Wednesday, April 23, 2003
The extent to which party cadres will go to promote the economy and stability is fascinating. Today's ATimes China article states:
The head of China's AIDS foundation, Zeng Yi, said last year that local authorities became aware of the Henan problem back in 1995. Blood banks were closed, but locals were not told they might carry the virus. Now Henan has more than 100 "AIDS villages", as they are called in China. The HIV infection rates for these bleak towns range from 60-84 percent. Economics were the impetus for silence from local officials regarding the rapid spread of HIV."They are afraid the economy will suffer if the situation is revealed. Maybe investors would no longer be interested in the region. And they wish to assume no responsibility - their way of thinking is false," Zeng said. [Emphasis mine]
Either officials were completely ignorant of the devastating effects of the spread of HIV or they valued money-making over human life. I think its mostly the latter. As gruesome and inhumane as that sounds, these actions were predictable. The Great Famine (1959-1961) in which estimates state that up to 30 million Chinese starved to death, can be attributed to dishonesty and deliberate deceit. Cases of starvation and underproduction because of bad policy were silenced or understated. Higher authorities did nothing to change until it was too late. Haven't the Chinese leaders learned? Silencing reports and deceiving the public at large are only short-term methods that bring about very short-term stability. In the end, China will lose. The Great Famine has shown that, and SARs is a lesson as well. Concerns about humanity aside (because China obviously doesn't care too much about that), it is just not prudent (economially, and for its reputation) for China to underreport and deceive because sooner or later it will either have to pull its head out from the ground or risk getting trampled over.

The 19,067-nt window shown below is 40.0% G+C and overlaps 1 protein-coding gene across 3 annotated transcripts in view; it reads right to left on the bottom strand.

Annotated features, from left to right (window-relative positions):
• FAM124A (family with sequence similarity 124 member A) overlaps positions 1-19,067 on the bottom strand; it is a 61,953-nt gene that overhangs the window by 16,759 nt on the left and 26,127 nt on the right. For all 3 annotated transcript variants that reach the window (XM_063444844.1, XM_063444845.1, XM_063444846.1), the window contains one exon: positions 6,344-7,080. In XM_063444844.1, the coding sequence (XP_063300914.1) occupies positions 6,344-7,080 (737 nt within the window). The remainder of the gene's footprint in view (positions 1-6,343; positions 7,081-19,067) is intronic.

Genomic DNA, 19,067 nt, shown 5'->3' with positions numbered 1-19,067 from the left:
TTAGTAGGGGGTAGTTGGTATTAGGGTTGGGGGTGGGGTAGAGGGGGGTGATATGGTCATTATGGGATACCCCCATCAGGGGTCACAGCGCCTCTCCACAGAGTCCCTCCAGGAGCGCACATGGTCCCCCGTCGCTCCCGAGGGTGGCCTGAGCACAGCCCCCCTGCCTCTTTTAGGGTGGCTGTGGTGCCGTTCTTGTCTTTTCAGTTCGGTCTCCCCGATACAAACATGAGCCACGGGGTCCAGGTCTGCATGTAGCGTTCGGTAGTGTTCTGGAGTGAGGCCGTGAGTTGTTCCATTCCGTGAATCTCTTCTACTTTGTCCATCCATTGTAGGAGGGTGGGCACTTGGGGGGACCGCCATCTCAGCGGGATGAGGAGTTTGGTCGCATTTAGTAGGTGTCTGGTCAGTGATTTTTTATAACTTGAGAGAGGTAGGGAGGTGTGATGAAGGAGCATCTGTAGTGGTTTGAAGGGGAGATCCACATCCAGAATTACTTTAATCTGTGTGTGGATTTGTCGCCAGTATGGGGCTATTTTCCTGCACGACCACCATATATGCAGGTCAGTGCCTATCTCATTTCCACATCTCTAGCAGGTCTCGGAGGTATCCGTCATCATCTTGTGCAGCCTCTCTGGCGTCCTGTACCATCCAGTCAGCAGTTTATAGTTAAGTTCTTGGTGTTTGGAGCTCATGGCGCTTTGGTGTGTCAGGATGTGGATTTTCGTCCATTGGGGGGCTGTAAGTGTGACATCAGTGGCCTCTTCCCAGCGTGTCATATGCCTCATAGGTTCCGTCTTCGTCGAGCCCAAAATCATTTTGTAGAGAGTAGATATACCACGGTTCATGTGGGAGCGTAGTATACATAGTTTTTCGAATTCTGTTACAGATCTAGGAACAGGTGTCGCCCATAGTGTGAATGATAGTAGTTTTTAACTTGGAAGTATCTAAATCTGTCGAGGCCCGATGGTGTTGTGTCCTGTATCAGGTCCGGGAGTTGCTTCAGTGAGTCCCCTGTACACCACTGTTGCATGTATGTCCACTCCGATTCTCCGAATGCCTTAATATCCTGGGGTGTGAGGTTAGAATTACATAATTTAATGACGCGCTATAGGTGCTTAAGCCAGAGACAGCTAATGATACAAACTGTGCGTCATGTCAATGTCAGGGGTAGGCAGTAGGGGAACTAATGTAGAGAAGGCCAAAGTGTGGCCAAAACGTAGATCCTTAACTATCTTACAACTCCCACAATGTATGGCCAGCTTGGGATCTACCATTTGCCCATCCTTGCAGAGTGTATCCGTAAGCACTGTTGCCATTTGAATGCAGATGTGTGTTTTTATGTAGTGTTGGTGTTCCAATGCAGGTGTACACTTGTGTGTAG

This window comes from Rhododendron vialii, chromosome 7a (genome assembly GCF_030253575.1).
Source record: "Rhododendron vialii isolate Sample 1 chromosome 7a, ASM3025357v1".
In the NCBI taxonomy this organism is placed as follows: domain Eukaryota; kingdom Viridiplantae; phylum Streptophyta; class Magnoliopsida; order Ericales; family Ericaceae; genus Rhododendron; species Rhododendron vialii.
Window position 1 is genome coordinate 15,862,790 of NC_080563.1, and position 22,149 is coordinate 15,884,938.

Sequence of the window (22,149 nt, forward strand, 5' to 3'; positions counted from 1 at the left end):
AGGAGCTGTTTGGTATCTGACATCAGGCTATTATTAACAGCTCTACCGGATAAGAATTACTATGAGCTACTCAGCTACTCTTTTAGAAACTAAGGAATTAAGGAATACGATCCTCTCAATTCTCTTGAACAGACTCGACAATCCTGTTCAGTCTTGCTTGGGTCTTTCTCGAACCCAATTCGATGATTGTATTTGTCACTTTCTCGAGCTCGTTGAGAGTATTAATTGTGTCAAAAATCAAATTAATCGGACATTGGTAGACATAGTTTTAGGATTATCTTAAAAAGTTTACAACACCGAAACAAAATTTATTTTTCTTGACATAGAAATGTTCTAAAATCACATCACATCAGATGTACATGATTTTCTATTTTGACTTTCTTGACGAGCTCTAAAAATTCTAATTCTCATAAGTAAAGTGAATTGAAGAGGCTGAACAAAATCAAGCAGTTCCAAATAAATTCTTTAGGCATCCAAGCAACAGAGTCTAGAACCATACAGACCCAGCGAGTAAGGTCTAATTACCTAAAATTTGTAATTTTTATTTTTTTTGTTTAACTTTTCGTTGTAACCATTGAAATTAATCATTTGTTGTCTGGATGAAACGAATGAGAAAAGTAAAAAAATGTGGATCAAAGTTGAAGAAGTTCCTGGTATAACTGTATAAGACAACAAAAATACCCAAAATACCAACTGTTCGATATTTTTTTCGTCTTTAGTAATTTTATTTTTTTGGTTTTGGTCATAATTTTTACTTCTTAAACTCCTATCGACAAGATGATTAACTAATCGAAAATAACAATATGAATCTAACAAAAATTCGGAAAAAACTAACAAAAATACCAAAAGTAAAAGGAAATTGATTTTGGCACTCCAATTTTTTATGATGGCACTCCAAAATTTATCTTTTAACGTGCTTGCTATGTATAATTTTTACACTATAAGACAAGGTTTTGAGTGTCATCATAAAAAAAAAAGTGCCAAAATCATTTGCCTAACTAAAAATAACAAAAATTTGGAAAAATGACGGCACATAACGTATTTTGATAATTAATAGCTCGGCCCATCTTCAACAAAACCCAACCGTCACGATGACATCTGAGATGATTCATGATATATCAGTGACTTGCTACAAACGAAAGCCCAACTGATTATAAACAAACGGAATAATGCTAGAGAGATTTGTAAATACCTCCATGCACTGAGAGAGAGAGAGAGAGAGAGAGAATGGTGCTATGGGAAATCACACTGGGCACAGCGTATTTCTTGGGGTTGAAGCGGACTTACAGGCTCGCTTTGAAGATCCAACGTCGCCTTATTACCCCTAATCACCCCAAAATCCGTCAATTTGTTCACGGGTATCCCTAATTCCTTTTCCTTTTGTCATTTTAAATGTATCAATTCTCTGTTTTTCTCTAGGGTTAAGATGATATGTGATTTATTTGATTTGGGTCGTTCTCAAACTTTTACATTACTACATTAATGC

A less concrete, but in my opinion a very important problem China faces today (unlike regional and urban-rural differences, human rights, etc...although they are connected with this one) is its role as the observer, gauging how other countries (in particular, the United States) see China and reacting to perceptions. There is no soul, if you will, directing China's ascension. China plays diplomacy too well, and as a negative effect, its international and even domestic agendas are shaped by other nations' perceptions of China. China does not have an identity/core guiding its actions. I say this because I see it highly unlikely that China would have done anything to stop SARs (until it would start hurting the economy)...only when other nations pushed them and began realizing that this problem became widespread and that China was the culprit did China start to apologize and take more action. Money-making is the only priority. In the long-run, I believe that this will hurt China...but who knows, maybe playing the observer and gauger will allow them to become the next superpower. Right now, however, they aren't gauging international perception too well and don't quite understand how globalized the world is today.
Monday, April 21, 2003
I just saw some television news coverage of an anti-war protest in New Haven today. Audible during the clip was a chant, by anti-war protesters, of "No justice, no peace." Nothing says funny like the complete lack of self-awareness.
One of the funniest headlines I have seen in a while. Requires you to register with NYTimes.com. Some exerpts:
"We're nervous that they're going to take it there, and we're nervous that they're going to bring it home," said Dr. Peter Kerndt, director of sexually transmitted disease control in Los Angeles County.
No pun intended.
Thursday, April 10, 2003
It is somewhat disturbing how readily people will turn an American flag upside down. The American government has many policies I disagree with, but I would never dream of voicing my dissent by burning or otherwise desecrating the flag. The flag is a symbol of a government, a nation, and the people within it. That is, it is a symbol of America, in all the ways that can be meant. It stands for both the idea and the actuality, the individuals and the society.
I am halted, if ever so slightly, every time I see the flag hung upside down. I identify very closely with America and with that flag, as many people do. I feel as if I have personally come under attack, in the same way (if not the same magnitude) I would if someone insulted my family. The point here is, to the extent that people consider themselves to be "Americans", they are personally insulted and disrespected by forms of protest that desecrate something that symbolizes a part of who they are.